Finding a place at the table Peterson sits and greets everyone. "Hi, the name's Peterson, Bob Peterson."

 

    "Bob, let me introduce you to some of your squadron mates," Montague began. "On my left is Ralph Flynn.  The unsmiling man sitting next to him is Milton Forrest.  On my right is David Moody and that's Paul O'Connor, sitting across from him.  And sitting at the end over there is Mark Yoshikawa."  Everyone replied with either a friendly "Hello", or "Pleased to meet you", or "Good to have you here".  All but Milton Forrest that is.  He'd simply nodded, acknowledging Peterson's presence.  One of the first things Milton detected was that Peterson's speech had a hint of a mid-western accent, nothing to indicate to him that Peterson was upper class, like Milton was.  Certainly not the type of man he'd share a drink with.

 

    "So, Bob, did they tell you if you're going on this mission?" Montague asked.

 

    "Not yet, sir.  All the Personnel Officer could tell me that my crew and I were probables, so we should be prepared to go.  He said that we'd find out for certain at the briefing," Peterson replied.  And attempting to show everyone how eager he wanted to fit in, he added, "I sure hope they have plane for us today.  The guys and I are raring to give the Germans Hell!"

 

    Dave Moody almost gagged on his food when he heard that.  He'll learn, Moody thought to himself.  Moody was once eager like Peterson when he'd first arrived.  That was before the Athens mission, before he lost his first man under his command to be killed, his 18-year old ball gunner, Willie Moore.  And before Art Danby, Moody's best friend, was seriously wounded on the return home and was now at the base hospital recovering enough so he could make the long trip back to the states.  After Athens, Moody began to realize it wasn't all going to be all milk-run missions and that before their tour was over, a few more of the crew might not see this through alive.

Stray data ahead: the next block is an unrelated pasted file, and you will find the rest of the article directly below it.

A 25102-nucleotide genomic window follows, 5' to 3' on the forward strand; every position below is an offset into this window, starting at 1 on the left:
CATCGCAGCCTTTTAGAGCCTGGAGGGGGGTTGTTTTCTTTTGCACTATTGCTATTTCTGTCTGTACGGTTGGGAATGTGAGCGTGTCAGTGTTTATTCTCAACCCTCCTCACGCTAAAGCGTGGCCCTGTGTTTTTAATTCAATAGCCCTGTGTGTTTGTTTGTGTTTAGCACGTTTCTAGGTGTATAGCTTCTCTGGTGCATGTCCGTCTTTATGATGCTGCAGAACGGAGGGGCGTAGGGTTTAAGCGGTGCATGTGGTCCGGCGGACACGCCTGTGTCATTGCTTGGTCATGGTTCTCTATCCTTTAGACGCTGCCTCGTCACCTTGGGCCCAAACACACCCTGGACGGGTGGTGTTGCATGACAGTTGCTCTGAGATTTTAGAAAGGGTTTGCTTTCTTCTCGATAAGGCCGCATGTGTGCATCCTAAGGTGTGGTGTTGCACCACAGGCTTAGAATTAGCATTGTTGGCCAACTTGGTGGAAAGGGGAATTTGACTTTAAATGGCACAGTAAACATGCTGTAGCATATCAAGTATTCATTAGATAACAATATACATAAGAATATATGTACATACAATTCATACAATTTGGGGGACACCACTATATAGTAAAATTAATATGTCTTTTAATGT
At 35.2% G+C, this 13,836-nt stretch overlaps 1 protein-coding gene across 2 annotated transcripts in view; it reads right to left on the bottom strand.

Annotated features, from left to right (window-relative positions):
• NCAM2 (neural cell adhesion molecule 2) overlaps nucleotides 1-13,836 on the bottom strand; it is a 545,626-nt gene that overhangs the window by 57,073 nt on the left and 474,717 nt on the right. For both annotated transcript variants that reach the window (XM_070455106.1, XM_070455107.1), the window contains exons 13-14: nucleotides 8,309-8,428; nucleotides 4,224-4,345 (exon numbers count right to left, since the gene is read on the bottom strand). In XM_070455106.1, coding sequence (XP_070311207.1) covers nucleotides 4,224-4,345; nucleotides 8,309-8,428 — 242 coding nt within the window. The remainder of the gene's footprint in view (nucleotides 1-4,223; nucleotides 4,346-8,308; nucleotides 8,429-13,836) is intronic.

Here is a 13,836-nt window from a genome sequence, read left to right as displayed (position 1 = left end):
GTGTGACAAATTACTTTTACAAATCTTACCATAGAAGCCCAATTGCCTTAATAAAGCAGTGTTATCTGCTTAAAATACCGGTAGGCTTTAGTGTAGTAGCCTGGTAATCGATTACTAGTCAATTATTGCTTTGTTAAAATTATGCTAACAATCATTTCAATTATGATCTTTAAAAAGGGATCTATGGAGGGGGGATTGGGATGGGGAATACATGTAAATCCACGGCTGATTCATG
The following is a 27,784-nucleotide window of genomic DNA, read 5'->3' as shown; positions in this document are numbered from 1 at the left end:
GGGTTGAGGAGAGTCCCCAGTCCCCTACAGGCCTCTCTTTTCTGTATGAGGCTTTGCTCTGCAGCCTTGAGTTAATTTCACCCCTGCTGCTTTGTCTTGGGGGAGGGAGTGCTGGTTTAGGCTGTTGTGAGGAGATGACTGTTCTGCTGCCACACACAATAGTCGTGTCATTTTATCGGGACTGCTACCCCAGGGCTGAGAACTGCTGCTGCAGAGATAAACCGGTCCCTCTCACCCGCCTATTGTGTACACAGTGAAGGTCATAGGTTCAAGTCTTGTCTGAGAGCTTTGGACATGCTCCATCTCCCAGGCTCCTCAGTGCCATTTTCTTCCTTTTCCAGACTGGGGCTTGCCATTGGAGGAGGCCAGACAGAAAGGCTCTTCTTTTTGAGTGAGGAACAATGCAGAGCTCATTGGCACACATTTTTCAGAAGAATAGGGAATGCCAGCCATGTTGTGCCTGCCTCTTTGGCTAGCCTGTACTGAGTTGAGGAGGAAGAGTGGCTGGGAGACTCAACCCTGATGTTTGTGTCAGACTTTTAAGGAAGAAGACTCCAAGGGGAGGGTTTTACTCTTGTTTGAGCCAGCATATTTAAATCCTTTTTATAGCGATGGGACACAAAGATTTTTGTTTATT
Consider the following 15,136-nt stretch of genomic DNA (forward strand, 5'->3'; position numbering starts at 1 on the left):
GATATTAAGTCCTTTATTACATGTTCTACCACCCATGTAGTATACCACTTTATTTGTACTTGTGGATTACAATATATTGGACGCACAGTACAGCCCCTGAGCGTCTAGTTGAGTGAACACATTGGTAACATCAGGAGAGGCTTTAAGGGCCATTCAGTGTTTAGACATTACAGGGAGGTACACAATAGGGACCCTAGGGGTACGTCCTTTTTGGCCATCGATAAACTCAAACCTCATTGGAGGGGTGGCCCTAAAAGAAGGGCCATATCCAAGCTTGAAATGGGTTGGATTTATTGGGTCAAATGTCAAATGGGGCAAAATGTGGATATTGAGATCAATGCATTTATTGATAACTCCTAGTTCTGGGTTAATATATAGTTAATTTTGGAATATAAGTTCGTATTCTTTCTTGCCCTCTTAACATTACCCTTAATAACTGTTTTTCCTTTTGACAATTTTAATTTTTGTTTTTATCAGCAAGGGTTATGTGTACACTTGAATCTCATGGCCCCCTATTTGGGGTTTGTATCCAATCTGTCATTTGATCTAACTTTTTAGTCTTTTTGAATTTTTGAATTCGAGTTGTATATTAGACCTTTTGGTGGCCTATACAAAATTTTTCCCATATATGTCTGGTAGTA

Paul O'Connor was barely older than Peterson but he now sounded like an older brother handing down sage advice.  "Don't be too eager, kid," cautioned O'Connor.  "It's not anything like at all how they make it out in the movies back home."  O'Connor already had three of his original crew killed and one other man was going home soon.  And four others had received light wounds as well, one man twice in two consecutive missions.

 

    Peterson stopped eating and his eagerness evaporated.  He looked around at the other veterans and their looks confirmed what O'Conner had said.  Steering away the conversation topic to something else, Montague asked, "So, where are you from, Bob?"


MEETING A NEW SQUADRON MEMBER, continued - (submitted by Paul O'Connor, 317th Sqn)

 

    O’Connor pushes his eggs around his plate with his fork for a few moments, waiting for someone to break the silence, angry with himself for showing true feeling in front of the others.  Damn this eating and togetherness crap, anyway.  Why can’t we just fly our missions and go back to our tents and not have to deal with each other at all?  What’s the point in getting close to anyone when a single mission could see everyone blown to bits?

 

    But Peterson seems like a good guy.  He’s new.  He just wants to belong.  And he’ll know better, soon enough.  Finally he halfway looks up at Peterson and says, “Don’t worry about it, Peterson.  One mission and you’ll be a veteran up there, just like the rest of us.  Stay on my wing and we’ll get you back to ZZZ base."


MEETING A NEW MAN, continued - (submitted by Paul Scheepers, 317th Sqn)

 

    Flynn regarded the new man Peterson with a mixture of amusement and concern, they were all like that at first.  Filled with bravado, eager to get at the enemy, eager to prove themselves.  Those feelings soon evaporated once they got their chance to have a go at the enemy, the only thing the enemy was also rather enthusiastic about having a go at them . . . and when they landed their shot up bombers filled with dying and wounded men it just didn't seem like a game anymore . . . no, the eagerness was all gone, all that was left was the desire to survive.